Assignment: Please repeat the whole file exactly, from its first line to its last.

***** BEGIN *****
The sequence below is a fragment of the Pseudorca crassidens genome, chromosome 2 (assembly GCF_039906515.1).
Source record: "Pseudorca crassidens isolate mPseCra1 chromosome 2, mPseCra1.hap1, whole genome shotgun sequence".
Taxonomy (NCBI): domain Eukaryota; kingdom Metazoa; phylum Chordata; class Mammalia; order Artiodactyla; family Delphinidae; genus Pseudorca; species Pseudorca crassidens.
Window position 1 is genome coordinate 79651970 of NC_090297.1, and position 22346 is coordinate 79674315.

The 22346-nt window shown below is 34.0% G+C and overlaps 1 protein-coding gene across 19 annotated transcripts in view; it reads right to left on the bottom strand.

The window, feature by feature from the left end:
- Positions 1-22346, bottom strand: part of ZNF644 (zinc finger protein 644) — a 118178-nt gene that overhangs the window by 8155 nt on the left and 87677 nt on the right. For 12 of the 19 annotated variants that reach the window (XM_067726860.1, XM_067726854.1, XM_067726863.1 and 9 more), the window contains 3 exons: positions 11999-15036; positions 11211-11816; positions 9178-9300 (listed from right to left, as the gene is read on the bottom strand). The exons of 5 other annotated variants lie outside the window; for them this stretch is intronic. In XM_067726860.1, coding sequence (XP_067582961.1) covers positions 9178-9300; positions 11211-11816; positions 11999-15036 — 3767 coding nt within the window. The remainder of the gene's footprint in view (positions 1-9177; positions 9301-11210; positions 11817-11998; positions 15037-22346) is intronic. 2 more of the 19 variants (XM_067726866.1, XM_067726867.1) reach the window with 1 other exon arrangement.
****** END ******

The sequence below is a fragment of the Pseudorca crassidens genome, chromosome 2 (assembly GCF_039906515.1).
Source record: "Pseudorca crassidens isolate mPseCra1 chromosome 2, mPseCra1.hap1, whole genome shotgun sequence".
Taxonomy (NCBI): domain Eukaryota; kingdom Metazoa; phylum Chordata; class Mammalia; order Artiodactyla; family Delphinidae; genus Pseudorca; species Pseudorca crassidens.
Window position 1 is genome coordinate 79651970 of NC_090297.1, and position 22346 is coordinate 79674315.

The 22346-nt window shown below is 34.0% G+C and overlaps 1 protein-coding gene across 19 annotated transcripts in view; it reads right to left on the bottom strand.

The window, feature by feature from the left end:
- Positions 1-22346, bottom strand: part of ZNF644 (zinc finger protein 644) — a 118178-nt gene that overhangs the window by 8155 nt on the left and 87677 nt on the right. For 12 of the 19 annotated variants that reach the window (XM_067726860.1, XM_067726854.1, XM_067726863.1 and 9 more), the window contains 3 exons: positions 11999-15036; positions 11211-11816; positions 9178-9300 (listed from right to left, as the gene is read on the bottom strand). The exons of 5 other annotated variants lie outside the window; for them this stretch is intronic. In XM_067726860.1, coding sequence (XP_067582961.1) covers positions 9178-9300; positions 11211-11816; positions 11999-15036 — 3767 coding nt within the window. The remainder of the gene's footprint in view (positions 1-9177; positions 9301-11210; positions 11817-11998; positions 15037-22346) is intronic. 2 more of the 19 variants (XM_067726866.1, XM_067726867.1) reach the window with 1 other exon arrangement.